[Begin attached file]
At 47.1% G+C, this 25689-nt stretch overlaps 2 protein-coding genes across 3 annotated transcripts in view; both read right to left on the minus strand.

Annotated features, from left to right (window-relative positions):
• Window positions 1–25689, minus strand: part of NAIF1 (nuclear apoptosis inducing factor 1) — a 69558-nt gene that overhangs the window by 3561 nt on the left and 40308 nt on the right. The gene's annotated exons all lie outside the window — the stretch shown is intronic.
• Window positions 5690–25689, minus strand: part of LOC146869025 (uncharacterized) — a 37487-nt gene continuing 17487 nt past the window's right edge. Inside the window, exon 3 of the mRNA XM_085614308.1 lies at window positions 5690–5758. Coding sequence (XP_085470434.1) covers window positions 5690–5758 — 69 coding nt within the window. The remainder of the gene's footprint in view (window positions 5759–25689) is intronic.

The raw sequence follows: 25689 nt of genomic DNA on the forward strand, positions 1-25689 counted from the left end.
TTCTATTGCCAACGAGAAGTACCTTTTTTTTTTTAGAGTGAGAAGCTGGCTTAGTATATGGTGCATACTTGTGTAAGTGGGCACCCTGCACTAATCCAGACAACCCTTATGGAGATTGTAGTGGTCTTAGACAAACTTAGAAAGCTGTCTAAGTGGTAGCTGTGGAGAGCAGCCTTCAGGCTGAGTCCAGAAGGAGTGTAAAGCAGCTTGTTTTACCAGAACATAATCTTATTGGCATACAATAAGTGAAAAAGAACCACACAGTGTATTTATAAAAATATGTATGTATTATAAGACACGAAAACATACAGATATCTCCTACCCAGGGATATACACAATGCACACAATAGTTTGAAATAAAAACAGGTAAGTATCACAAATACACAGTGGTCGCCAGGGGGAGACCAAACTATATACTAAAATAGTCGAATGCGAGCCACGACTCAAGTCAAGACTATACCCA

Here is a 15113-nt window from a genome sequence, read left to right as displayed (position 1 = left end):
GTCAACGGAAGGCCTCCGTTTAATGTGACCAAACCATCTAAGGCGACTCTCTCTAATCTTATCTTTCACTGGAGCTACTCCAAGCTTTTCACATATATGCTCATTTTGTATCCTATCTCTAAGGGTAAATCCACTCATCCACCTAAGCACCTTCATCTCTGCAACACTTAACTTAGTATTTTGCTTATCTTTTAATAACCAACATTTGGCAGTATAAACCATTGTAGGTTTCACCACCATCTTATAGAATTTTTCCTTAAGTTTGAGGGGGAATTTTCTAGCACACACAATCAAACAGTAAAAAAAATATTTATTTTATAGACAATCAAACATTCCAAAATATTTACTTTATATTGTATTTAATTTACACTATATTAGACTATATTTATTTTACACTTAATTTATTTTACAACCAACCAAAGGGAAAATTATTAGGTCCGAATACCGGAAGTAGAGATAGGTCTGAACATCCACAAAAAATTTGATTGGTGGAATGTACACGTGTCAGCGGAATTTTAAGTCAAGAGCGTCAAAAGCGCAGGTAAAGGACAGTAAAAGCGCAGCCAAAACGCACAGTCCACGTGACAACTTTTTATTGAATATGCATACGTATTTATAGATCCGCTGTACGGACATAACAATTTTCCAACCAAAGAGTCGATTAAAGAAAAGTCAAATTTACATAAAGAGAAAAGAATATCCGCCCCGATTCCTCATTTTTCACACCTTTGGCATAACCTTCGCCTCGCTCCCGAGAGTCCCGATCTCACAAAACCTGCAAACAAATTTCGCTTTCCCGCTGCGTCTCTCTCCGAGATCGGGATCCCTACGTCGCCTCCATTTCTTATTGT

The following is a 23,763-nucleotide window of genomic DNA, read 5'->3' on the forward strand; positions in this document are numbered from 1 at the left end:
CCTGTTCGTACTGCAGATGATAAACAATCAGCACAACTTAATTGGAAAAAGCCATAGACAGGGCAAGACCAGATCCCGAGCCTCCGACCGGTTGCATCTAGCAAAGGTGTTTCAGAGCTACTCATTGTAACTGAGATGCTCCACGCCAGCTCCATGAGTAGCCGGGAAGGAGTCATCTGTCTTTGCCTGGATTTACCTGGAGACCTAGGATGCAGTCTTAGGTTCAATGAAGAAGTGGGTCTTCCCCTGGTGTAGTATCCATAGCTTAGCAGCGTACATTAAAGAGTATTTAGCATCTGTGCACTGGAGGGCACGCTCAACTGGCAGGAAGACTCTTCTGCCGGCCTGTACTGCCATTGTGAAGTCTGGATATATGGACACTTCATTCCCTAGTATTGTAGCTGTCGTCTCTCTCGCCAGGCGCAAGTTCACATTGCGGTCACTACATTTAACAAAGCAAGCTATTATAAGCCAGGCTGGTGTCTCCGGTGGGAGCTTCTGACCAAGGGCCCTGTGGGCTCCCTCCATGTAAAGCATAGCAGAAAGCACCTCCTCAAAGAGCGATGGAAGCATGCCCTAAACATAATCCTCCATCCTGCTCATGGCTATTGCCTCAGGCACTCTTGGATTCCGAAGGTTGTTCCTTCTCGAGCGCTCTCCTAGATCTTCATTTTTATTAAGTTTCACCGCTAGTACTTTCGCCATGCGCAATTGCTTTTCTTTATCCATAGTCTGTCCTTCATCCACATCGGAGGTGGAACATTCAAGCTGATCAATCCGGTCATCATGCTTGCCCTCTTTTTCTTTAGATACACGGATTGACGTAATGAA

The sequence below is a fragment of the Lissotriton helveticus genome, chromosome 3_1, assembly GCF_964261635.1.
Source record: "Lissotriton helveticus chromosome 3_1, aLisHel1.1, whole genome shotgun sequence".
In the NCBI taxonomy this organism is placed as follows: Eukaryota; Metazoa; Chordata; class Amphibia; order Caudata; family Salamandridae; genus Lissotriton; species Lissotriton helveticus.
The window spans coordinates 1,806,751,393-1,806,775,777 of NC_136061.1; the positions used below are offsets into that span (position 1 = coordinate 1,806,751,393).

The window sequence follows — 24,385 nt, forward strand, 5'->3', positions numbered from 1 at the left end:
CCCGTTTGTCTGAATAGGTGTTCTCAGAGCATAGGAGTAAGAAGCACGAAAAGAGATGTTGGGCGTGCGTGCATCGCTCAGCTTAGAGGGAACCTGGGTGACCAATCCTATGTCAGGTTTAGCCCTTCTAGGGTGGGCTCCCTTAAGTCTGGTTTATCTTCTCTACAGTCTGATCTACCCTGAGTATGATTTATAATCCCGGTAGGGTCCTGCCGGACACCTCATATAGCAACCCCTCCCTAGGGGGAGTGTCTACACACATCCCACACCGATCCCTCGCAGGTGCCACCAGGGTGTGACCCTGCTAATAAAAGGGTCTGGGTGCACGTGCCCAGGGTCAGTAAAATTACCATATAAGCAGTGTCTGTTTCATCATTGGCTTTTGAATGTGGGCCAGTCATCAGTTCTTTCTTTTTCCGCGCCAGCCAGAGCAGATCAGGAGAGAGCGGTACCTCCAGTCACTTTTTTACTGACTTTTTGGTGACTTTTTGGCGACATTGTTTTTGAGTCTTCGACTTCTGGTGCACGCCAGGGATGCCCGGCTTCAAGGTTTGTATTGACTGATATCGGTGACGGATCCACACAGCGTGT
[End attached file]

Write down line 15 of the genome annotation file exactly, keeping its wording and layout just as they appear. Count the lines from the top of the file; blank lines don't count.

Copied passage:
The window sequence follows — 24,385 nt, forward strand, 5'->3', positions numbered from 1 at the left end: